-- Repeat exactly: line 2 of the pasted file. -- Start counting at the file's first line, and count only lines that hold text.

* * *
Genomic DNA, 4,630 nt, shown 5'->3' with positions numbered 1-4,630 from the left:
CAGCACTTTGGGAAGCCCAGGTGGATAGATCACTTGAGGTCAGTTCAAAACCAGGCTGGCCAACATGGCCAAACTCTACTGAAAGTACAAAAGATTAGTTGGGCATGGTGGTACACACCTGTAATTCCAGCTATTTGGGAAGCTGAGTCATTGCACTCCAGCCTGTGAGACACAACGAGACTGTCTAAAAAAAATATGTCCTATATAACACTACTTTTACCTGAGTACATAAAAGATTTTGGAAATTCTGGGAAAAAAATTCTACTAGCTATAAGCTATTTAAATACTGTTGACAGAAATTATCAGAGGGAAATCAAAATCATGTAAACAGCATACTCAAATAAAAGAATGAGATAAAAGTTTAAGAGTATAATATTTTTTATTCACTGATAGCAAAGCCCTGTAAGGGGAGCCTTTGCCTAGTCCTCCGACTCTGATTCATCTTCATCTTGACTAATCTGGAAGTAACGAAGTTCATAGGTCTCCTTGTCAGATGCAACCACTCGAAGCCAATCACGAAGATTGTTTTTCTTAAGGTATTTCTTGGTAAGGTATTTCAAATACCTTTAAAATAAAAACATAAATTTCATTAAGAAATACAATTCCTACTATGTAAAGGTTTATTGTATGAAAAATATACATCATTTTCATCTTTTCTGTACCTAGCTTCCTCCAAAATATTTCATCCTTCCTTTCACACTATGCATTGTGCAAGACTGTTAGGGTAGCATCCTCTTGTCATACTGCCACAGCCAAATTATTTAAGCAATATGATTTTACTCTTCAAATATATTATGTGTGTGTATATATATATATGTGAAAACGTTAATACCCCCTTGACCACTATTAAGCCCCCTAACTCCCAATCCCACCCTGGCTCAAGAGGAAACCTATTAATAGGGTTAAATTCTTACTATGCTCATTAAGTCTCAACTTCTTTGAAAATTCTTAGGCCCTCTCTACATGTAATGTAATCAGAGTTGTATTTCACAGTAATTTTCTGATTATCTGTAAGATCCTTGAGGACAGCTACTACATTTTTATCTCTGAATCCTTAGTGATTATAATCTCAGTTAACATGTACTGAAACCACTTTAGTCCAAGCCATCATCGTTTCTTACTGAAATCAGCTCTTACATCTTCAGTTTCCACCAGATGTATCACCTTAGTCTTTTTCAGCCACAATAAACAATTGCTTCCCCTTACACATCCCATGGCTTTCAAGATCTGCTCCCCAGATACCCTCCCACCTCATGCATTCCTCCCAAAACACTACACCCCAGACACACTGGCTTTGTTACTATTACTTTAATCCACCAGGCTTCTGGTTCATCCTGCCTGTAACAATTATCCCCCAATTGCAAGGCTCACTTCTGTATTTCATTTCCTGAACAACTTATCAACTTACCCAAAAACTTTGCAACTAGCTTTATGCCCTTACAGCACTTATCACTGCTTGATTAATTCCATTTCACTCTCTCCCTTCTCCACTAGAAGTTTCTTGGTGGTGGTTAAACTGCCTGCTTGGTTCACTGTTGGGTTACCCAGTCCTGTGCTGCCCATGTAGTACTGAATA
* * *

CAGCACTTTGGGAAGCCCAGGTGGATAGATCACTTGAGGTCAGTTCAAAACCAGGCTGGCCAACATGGCCAAACTCTACTGAAAGTACAAAAGATTAGTTGGGCATGGTGGTACACACCTGTAATTCCAGCTATTTGGGAAGCTGAGTCATTGCACTCCAGCCTGTGAGACACAACGAGACTGTCTAAAAAAAATATGTCCTATATAACACTACTTTTACCTGAGTACATAAAAGATTTTGGAAATTCTGGGAAAAAAATTCTACTAGCTATAAGCTATTTAAATACTGTTGACAGAAATTATCAGAGGGAAATCAAAATCATGTAAACAGCATACTCAAATAAAAGAATGAGATAAAAGTTTAAGAGTATAATATTTTTTATTCACTGATAGCAAAGCCCTGTAAGGGGAGCCTTTGCCTAGTCCTCCGACTCTGATTCATCTTCATCTTGACTAATCTGGAAGTAACGAAGTTCATAGGTCTCCTTGTCAGATGCAACCACTCGAAGCCAATCACGAAGATTGTTTTTCTTAAGGTATTTCTTGGTAAGGTATTTCAAATACCTTTAAAATAAAAACATAAATTTCATTAAGAAATACAATTCCTACTATGTAAAGGTTTATTGTATGAAAAATATACATCATTTTCATCTTTTCTGTACCTAGCTTCCTCCAAAATATTTCATCCTTCCTTTCACACTATGCATTGTGCAAGACTGTTAGGGTAGCATCCTCTTGTCATACTGCCACAGCCAAATTATTTAAGCAATATGATTTTACTCTTCAAATATATTATGTGTGTGTATATATATATATGTGAAAACGTTAATACCCCCTTGACCACTATTAAGCCCCCTAACTCCCAATCCCACCCTGGCTCAAGAGGAAACCTATTAATAGGGTTAAATTCTTACTATGCTCATTAAGTCTCAACTTCTTTGAAAATTCTTAGGCCCTCTCTACATGTAATGTAATCAGAGTTGTATTTCACAGTAATTTTCTGATTATCTGTAAGATCCTTGAGGACAGCTACTACATTTTTATCTCTGAATCCTTAGTGATTATAATCTCAGTTAACATGTACTGAAACCACTTTAGTCCAAGCCATCATCGTTTCTTACTGAAATCAGCTCTTACATCTTCAGTTTCCACCAGATGTATCACCTTAGTCTTTTTCAGCCACAATAAACAATTGCTTCCCCTTACACATCCCATGGCTTTCAAGATCTGCTCCCCAGATACCCTCCCACCTCATGCATTCCTCCCAAAACACTACACCCCAGACACACTGGCTTTGTTACTATTACTTTAATCCACCAGGCTTCTGGTTCATCCTGCCTGTAACAATTATCCCCCAATTGCAAGGCTCACTTCTGTATTTCATTTCCTGAACAACTTATCAACTTACCCAAAAACTTTGCAACTAGCTTTATGCCCTTACAGCACTTATCACTGCTTGATTAATTCCATTTCACTCTCTCCCTTCTCCACTAGAAGTTTCTTGGTGGTGGTTAAACTGCCTGCTTGGTTCACTGTTGGGTTACCCAGTCCTGTGCTGCCCATGTAGTACTGAATA